Roscoe L. Strickland, Jr., age 21In the mid 1960s, Roscoe and Lucy were the chief plaintiffs in a successful lawsuit, "Strickland v. Burns" (T. P. Burns was chairman of the school board), filed in the United States District Court in Nashville, Tennessee, against the Rutherford County School Board for reapportionment based on the precept "one man, one vote" (Reynolds v. Sims, 1964). Until then, the school board members were, at least in practice, representing individual county schools instead of the population as a whole. The city of Murfreesboro contained more than one-third of the total population of the county, but it had only one of eleven members on the board. Some schools got new gymnasiums, laboratories, etc. while others were overlooked. After the lawsuit and subsequent reapportioned district elections, the new members of the board were better able to make decisions based on what was best for the educational program of the entire community.

In 1972, Roscoe moved his family to Buena Vista, Virginia, where he served as president of Southern Seminary Junior College Women (later renamed Southern Virginia University) from 1972 to 1976. In 1972, the 200 year old house at Hardscrabble was listed in the National Register of Historic Places. Roscoe had the house restored, and he and Lucy moved there upon his retirement in 1976.

While living at Hardscrabble, Roscoe served as president for four years of the Hillsborough Historical Society, treasurer for many years of the HHS, and editor of the HHS Newsletter. He also served as president and treasurer of the Historic Preservation Society of Durham, treasurer of Stagville Preservation Center, member of the Historic Hillsborough Commission, and treasurer of St. Mary's Chapel Restoration Committee. He was a member of St. Matthew's Episcopal Church in Hillsborough, serving on the vestry from 1986 to 1988 and as senior warden.

In 1988, Roscoe sold Hardscrabble to developers who built a residential subdivision centered around the historic house. He and Lucy moved back to Murfreesboro, Tennessee, and enjoyed being near the good friends they had made during their previous years there. Roscoe served as a trustee and on the executive committee of the Middle Tennessee State University Foundation from 1990 to 1996. He also served on the Board of National Advisors of the Center for Historic Preservation at MTSU.

Roscoe was an avid foreign stamp collector nearly his entire life, amassing a collection of 150 albums of mounted stamps and first day covers, plus numerous boxes of souvenir sheets and duplicates. He was a member of the American Philatelic Society from 1962 until his death, becoming a life member in 1992. He also enjoyed reading, crossword puzzles, classical music, and traveling. He had a lifelong interest in genealogy and recorded much information on his family's history.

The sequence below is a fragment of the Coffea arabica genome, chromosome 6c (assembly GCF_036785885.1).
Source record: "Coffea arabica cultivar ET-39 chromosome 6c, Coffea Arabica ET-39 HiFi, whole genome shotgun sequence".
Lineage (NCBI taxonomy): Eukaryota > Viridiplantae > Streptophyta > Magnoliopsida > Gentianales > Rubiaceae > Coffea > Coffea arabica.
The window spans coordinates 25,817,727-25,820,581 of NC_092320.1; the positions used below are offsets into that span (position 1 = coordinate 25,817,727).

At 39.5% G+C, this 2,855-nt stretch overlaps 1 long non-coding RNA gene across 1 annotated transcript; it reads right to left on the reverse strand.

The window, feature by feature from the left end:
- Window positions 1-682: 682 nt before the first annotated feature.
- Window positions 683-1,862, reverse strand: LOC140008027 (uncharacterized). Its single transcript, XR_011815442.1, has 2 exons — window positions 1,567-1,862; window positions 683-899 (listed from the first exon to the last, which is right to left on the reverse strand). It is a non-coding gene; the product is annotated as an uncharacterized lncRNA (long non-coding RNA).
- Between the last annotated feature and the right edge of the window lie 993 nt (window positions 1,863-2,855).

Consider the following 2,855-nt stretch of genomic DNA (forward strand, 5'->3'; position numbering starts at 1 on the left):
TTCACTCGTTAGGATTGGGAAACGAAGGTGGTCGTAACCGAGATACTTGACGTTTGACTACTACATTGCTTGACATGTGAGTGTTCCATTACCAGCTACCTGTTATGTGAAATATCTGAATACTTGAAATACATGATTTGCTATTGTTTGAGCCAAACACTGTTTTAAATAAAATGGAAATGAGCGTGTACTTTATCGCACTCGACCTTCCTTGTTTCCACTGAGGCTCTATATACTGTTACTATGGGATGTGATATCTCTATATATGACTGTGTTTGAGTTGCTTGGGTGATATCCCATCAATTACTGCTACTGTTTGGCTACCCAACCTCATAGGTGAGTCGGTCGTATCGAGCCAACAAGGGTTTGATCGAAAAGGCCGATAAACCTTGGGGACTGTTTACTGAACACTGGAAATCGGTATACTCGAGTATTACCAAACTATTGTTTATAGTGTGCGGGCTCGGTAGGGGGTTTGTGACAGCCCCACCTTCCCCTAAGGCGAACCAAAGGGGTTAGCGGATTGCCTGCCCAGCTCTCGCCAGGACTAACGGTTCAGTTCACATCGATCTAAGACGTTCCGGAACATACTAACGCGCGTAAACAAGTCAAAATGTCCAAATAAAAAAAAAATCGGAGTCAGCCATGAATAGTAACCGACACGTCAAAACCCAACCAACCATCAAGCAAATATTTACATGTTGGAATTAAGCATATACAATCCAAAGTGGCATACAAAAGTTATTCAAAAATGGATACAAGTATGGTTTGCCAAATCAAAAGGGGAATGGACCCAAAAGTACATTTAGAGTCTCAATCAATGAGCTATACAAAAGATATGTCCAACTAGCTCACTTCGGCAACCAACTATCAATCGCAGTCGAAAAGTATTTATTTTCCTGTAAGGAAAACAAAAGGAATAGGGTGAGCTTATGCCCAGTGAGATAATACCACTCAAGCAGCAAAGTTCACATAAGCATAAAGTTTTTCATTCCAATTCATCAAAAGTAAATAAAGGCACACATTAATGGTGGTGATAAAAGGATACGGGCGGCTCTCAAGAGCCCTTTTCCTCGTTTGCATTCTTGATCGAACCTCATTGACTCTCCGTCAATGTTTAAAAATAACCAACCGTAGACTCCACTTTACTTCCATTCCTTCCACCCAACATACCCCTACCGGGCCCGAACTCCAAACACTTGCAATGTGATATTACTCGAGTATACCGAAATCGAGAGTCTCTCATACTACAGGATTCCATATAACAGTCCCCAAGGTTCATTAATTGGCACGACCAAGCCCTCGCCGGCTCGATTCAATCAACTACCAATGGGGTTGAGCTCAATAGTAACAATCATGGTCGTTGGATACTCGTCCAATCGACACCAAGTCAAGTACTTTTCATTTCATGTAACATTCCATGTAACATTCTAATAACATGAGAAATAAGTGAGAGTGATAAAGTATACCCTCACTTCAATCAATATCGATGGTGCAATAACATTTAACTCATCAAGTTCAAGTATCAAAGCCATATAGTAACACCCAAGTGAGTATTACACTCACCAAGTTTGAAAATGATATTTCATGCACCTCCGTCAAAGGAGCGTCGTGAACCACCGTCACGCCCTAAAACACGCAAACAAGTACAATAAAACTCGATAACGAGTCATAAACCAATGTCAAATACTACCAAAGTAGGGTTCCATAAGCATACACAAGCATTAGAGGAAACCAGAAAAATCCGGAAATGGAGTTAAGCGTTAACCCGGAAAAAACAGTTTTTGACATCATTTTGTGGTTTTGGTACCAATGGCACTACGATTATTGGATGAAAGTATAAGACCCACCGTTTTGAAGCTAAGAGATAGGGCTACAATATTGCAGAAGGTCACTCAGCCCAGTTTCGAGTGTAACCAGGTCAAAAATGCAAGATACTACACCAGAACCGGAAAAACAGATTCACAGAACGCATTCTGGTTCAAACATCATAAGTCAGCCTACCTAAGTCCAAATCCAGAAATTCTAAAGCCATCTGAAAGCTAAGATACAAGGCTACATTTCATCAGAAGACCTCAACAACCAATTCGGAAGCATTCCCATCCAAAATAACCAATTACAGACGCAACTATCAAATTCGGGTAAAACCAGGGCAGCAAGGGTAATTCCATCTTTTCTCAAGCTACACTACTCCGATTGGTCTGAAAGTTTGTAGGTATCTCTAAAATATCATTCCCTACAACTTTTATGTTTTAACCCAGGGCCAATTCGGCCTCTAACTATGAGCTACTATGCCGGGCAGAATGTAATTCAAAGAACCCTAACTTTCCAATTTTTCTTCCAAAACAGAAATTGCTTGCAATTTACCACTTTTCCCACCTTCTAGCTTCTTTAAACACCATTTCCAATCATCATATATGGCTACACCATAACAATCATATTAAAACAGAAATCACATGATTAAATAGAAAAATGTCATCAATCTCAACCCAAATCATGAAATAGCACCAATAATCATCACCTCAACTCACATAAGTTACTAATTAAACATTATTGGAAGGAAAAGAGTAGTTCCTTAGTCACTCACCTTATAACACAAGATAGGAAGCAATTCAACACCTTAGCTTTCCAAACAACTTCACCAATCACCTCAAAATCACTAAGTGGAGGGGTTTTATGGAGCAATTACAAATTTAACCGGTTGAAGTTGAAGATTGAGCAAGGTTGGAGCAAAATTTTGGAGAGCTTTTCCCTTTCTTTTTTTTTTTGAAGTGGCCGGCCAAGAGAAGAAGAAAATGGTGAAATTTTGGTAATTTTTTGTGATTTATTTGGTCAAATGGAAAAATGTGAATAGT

Roscoe became ill with shingles in 1988, and he suffered from post herpetic neuralgia thereafter. He also suffered in later years from pulmonary fibrosis that eventually led to his death from heart failure on September 29, 1997. He was predeceased by two daughters, Alice M. Strickland (1948-1956) and Tracy D. Strickland (1963-1972). He was survived by his wife, Lucy D. Strickland of Murfreesboro; a daughter, Rachel M. Strickland of San Francisco; a son, Roscoe L. "Rocky" Strickland III of Raleigh, North Carolina; and a granddaughter, Tracy A. Strickland, of Raleigh. He was buried at Evergreen Cemetery in Murfreesboro.

After his death, Roscoe was honored by the MTSU Faculty Senate in a resolution in memory and recognition of his record as a fine scholar and an admired and respected teacher.


Strickland Visiting Scholar

Roscoe's family established the Strickland Visiting Scholar Program in the MTSU History Department to enhance the quality of undergraduate and graduate history education. The first scholar, in March 2000, was Gerhard Weinberg, an expert on Hitler and Nazi Germany.


Roscoe Lee Strickland, Jr., Collection

Some of Roscoe's correspondence, documents, and other items have been preserved in the Roscoe Lee Strickland, Jr., Collection at the Albert Gore Research Center at MTSU.


Roscoe and Lucy Strickland, 1990